JPL joins in 10-year celebration of Mars rovers

In January 2004, two exploration vehicles touched down on Mars, beginning a 90-day mission in search of potential sources of water, a precursor for life, on a seemingly dead planet.

Armed with geological instruments, cameras and the technology required to beam down information to scientists at La Cañada’s Jet Propulsion Laboratory, Spirit and Opportunity were expected to traverse separate courses of about two-thirds of one mile during their three-month journeys.

Now, 10 years later, scientists are still sifting through mountains of data and images collected by Spirit, which traveled 4.8 miles during its six years of mobile operation, and Opportunity, which has logged an amazing 23.6 miles and continues today.

Throughout January, to commemorate the past decade of science and discovery that has been accomplished by the twin Mars Exploration rovers (MER), NASA and the Smithsonian National Air and Space Museum (NASM) are sponsoring a series of events and talks, highlighted by a photographic museum exhibit that runs through Sept. 14.

Locally, JPL is hosting its own events, including a public celebration this evening (Thursday) at 7 p.m. in Caltech’s Beckman Auditorium. It will feature JPL Director Charles Elachi, MER Project Manager John Callas and Bill Nye, CEO of the Planetary Society of Pasadena, in addition to several rover team members.

“The rovers Spirit and Opportunity are human proxies on the surface, so they are exploring on our behalf. As a result, we care for them and we have interest in them,” Callas said in an interview. “I was there at the beginning, so I have very affectionate ties to these rovers.”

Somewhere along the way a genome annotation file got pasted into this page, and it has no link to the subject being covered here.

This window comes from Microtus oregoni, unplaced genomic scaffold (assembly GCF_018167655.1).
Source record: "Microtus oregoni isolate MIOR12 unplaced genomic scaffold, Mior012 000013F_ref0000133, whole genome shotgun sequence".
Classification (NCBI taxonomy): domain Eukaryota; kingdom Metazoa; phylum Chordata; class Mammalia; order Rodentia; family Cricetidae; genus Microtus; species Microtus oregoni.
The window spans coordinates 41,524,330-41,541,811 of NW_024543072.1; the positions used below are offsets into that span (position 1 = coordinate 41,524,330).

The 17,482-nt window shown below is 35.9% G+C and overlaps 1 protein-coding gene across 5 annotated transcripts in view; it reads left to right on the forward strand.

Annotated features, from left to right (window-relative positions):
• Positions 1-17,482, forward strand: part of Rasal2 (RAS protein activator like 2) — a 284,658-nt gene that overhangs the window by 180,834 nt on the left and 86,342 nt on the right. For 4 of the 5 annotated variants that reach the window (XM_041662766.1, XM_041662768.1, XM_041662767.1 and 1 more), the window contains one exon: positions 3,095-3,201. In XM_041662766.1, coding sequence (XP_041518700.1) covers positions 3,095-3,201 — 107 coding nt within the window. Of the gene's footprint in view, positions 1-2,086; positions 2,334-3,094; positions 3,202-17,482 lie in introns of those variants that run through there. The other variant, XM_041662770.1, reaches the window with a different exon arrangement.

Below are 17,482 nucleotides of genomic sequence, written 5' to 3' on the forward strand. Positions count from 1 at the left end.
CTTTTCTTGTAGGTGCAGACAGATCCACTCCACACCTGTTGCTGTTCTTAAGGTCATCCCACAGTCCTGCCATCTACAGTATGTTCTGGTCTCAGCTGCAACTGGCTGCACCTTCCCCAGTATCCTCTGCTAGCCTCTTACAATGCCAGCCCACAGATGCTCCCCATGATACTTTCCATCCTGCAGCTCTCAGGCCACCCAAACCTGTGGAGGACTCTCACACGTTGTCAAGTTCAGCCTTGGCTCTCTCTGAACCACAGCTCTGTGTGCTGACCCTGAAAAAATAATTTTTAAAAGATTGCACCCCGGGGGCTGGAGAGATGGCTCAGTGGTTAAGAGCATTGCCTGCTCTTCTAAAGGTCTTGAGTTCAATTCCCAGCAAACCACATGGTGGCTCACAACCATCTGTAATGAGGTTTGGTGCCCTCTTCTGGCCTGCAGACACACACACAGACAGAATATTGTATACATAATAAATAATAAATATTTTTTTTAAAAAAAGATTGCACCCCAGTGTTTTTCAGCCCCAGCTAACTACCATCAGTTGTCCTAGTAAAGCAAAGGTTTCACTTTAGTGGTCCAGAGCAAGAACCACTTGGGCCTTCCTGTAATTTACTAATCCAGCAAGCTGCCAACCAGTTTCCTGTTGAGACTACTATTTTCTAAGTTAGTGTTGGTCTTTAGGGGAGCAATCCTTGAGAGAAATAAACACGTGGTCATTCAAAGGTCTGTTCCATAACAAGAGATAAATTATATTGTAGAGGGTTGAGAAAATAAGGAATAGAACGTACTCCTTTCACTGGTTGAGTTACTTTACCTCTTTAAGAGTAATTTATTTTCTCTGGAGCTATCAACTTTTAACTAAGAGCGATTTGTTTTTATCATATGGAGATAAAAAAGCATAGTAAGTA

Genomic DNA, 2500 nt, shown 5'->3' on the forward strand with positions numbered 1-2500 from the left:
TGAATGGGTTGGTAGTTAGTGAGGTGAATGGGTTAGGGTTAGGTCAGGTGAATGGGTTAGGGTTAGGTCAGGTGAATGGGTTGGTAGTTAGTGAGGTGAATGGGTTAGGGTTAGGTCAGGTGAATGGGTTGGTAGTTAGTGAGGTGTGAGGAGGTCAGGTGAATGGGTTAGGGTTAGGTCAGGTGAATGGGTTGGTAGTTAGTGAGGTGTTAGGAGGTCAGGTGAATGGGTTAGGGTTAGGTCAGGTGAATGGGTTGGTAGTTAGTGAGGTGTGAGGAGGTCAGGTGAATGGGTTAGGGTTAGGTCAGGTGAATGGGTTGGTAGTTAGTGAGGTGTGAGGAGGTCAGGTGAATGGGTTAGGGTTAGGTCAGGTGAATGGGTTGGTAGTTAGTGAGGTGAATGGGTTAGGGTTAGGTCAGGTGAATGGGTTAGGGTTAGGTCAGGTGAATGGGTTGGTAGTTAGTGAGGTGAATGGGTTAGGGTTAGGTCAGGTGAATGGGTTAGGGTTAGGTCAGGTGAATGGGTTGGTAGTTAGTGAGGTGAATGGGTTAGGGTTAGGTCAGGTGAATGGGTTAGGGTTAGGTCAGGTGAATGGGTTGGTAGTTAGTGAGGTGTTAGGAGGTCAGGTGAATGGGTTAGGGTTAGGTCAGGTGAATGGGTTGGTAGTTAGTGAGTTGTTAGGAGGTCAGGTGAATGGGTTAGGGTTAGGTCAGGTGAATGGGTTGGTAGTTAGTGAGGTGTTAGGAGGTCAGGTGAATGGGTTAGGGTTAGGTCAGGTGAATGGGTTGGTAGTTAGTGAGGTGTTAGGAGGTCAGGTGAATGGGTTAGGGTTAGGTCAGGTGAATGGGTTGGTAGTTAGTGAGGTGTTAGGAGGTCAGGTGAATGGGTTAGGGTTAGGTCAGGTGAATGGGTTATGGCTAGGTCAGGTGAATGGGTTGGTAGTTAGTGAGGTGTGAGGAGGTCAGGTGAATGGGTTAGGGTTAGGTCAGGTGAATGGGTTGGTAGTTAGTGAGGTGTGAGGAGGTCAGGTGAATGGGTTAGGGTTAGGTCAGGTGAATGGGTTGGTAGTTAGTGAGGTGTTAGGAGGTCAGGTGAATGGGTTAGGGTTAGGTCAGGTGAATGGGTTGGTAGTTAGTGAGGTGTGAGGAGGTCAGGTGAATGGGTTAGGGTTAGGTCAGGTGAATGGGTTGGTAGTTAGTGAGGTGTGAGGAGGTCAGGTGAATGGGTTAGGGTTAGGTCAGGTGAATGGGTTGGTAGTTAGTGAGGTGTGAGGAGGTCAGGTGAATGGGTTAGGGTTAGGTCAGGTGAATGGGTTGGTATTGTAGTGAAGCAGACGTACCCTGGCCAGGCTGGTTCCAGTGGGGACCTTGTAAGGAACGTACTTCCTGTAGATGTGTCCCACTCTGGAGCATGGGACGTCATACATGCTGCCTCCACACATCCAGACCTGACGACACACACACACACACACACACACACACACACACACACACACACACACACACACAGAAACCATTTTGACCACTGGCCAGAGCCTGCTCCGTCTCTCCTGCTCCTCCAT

On Friday, Callas will lecture on “The Mars Exploration Rovers: A Decade of Exploration,” at 7 p.m. at Pasadena City College’s Volosh Forum. Both events are free and open to the public.

The idea is to let people know how far Spirit and Opportunity have taken scientists in their attempt to unveil mysteries surrounding the Red Planet, namely whether it did, or could, sustain human life.

From the beginning, data collected by the rovers has been impressive, Steve Squyres, a Cornell University astronomy professor and principal investigator for the MER mission, said in a Jan. 7 panel discussion on the robotic and human missions held at the National Air and Space Museum.

“I did not expect that the evidence for liquid water at and below the surface of Mars was going to be that compelling, that much in our face, when we landed,” Squyres said in the discussion. “It was all right there from day one.”

John Grant, supervisory geologist at the Center for Earth and Planetary Studies at NASM and science operations working group chair for the MER mission, spoke about the scientific aspects of the rovers.

Grant described Spirit and Opportunity as mobile geology labs doing on-the-spot science and data collection to find out how water may have shaped the Martian environment. The ultimate goal, he explained, is to see if the landscape might ever support manned exploration.

“What we’re trying to do is answer a series of science-based questions to help us understand the environment, what it means both scientifically in its own right, but also what it means in terms of resources that might be of benefit to a future human mission,” he said.

While the longevity of the two rovers, Opportunity in particular, is worthy of recognition, Callas points out that the decennial celebration’s main aim is to honor the enormous contributions the plucky vehicles have made to man’s knowledge of the Red Planet and to wonder at what’s next.

“Mars was one time like the Earth, back when life started on Earth,” Callas said. “(So) why is Mars different today? What happened to the planet? There are some great mysteries that we intend to explore.”

A public celebration of Spirit and Opportunity, hosted by JPL, takes place on Thursday, Jan. 16 at 7 p.m. in Caltech’s Beckman Auditorium, 1200 E. California Blvd., Pasadena. On Friday, JPL hosts a public lecture by John Callas, titled “The Mars Exploration Rovers: A Decade of Exploration,” at Pasadena City College’s Vosloh Forum, 1570 E. Colorado Blvd., Pasadena. Both events are free.



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